Haley: I find my peers’ reactions to my lifestyle very interesting. Not sure exactly how to describe it but I’ll give you an example. In June I went back to visit my cousin in the states and we went to one of her friend’s birthday parties. We got there and she introduced me as the cousin who has been traveling the past 4 years and I think they assumed that we didn’t have anything in common and then didn’t try to find anything in common with me. They just weren’t very interested in trying to be my friend at all. So after about 20 minutes of just hanging out and being ignored by everyone, I wandered into the kitchen where the adults were. They immediately started asking me questions about my lifestyle and they were super interested in what I had to say. They were so fascinated by the lifestyle. It was such a difference and such a contrast between the people my age and the adults who were actually attentive.
Whereas with other kids that have been Worldschooling, when I meet them it’s immediately like, “Where have you been, what have you done, what languages do you speak, where are you from…?”. We immediately hit it off with all the friends and experiences we have in common.
Q: What advice would you give young nomads?
Haley: I have two pieces of advice. One for the parents and one for the kids. Parents, I really recommend you listen to your kids’ wishes. It is important to parent them, but you also have to consider that this is a very difficult lifestyle, especially to some. And if your kid says they want to go somewhere or do something, try it. Just try it.
And for the kids I would say, just try to go all-in. Because last year my family and I went to tons of countries and half the time I wanted to be in my room. I didn’t really want to be out experiencing the world. And I kind of regret that now. I wish I had been more attentive and I wish I had taken advantage of the life that I was given in those countries.
Q: What is one of your favorite and least favorite countries?
Haley: Probably my favorite country outside of my home country is the Netherlands because I had a really great experience there. I love the food, I love the culture and we lived just 15 minutes outside of Amsterdam in a tiny little town. Anywhere you looked in that town there were huge fields, it was green everywhere and you could hop on the train and get right in the center of Amsterdam. It was a perfect situation for me because I don’t like living in cities but I enjoy visiting cities.
And one of my least favorite countries was probably Panama. It partly had to do with it being our first country that we visited. I was very new to the whole traveling thing. I didn’t know any Spanish so I didn’t have any friends. We lived in a very small town, it was super hot, super boring, 5 MB of internet, and I was stuck there for a long time. It was not a good situation for me. It was a great experience but I hated it. And my parents recognized that and we moved to Mexico next, which is another one of my favorite countries.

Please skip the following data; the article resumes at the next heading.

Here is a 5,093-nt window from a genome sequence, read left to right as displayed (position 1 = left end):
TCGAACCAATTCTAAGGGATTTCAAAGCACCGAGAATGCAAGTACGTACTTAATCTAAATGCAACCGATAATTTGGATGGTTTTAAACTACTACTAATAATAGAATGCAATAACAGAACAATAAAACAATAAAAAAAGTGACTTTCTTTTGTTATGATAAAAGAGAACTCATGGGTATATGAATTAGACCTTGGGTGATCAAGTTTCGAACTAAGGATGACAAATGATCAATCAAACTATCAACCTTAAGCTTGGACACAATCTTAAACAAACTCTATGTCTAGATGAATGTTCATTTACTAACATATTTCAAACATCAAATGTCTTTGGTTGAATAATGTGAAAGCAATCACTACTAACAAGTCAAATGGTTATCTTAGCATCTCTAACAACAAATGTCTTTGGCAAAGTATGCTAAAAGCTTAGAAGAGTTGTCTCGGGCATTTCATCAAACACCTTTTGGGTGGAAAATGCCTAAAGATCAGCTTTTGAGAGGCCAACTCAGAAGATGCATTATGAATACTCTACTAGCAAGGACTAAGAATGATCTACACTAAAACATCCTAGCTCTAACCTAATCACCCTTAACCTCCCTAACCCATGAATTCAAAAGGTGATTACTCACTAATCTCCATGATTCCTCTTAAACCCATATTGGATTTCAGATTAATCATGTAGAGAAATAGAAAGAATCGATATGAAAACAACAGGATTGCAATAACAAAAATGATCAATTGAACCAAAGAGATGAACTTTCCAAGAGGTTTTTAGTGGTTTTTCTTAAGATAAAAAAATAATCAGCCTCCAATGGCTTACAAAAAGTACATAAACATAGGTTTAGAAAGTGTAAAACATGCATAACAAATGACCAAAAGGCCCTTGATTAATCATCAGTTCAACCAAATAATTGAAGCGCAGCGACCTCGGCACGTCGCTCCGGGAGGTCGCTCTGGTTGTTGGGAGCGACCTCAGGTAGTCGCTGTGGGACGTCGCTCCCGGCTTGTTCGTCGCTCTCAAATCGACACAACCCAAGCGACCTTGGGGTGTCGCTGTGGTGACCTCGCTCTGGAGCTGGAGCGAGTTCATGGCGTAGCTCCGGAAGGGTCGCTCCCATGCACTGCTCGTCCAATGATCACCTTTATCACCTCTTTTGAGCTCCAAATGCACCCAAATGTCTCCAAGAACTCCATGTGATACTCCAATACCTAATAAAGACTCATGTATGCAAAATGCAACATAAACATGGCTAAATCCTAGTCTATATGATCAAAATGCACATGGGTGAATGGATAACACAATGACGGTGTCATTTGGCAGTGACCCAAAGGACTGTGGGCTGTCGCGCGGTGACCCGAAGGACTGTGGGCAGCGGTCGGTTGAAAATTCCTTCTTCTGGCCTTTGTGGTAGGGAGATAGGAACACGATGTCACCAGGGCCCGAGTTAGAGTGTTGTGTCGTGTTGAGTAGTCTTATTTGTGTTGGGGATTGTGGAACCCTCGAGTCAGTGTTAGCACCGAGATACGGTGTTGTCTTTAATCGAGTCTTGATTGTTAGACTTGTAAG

Q: How has your education been while traveling this whole time?
Haley: For about a year I have been doing something called unschooling where I lead my own education. Before
Q: How has your experience being a teenager been different than your sister’s who is younger?
Haley: That’s difficult to answer because my sister and I are very very different, like polar opposites. She is extremely extroverted and the life of the party and I am quite introverted and therefore don’t need as much social time or a community as she does. But we travel to places that are differently beneficial for us and we kind of go back and forth between beneficial for her vs beneficial for me. We are going to school now, not to take tests or graduate but to have a classroom and have friends. Next I hope to go somewhere to get my dive certification, which is something I want to do.
Q: Haley, can I follow you on social media? I’d love to see what you’re like in 5 years.
Haley: Yes, my family writes a travel blog. When I say “my family” I mean “my mom”. It was originally called Panamá Pause because we wanted to be in Panamá for two years and then go back to our life in the USA. But then when we left Panamá and it wasn’t to go back to the states, we decided “let’s just travel”.
While we waited to get the copy of the video of the panel, Haley has followed her plan and on December 18, 2018, she took her last GED test and passed it. She is now done with “high school” (or at least checked a box that society tells us we need to check). We are thrilled for her to have the opportunity to explore her own interests and continue her education in the way that she feels best suits her, at an earlier age than most. Next steps? Haley will probably dip her toe into the water of online college courses, specifically in the biology field. We’ll be traveling a lot in 2019 so taking one or two classes at a time will probably be plenty. All of us will also be literally dipping our toes into the water of the ocean, as our next country will be an island. More on that later!
This is not just a proud mom speaking, the entire audience seriously loved Haley. If you have some time, take a moment and watch the video so you can see why we are so proud.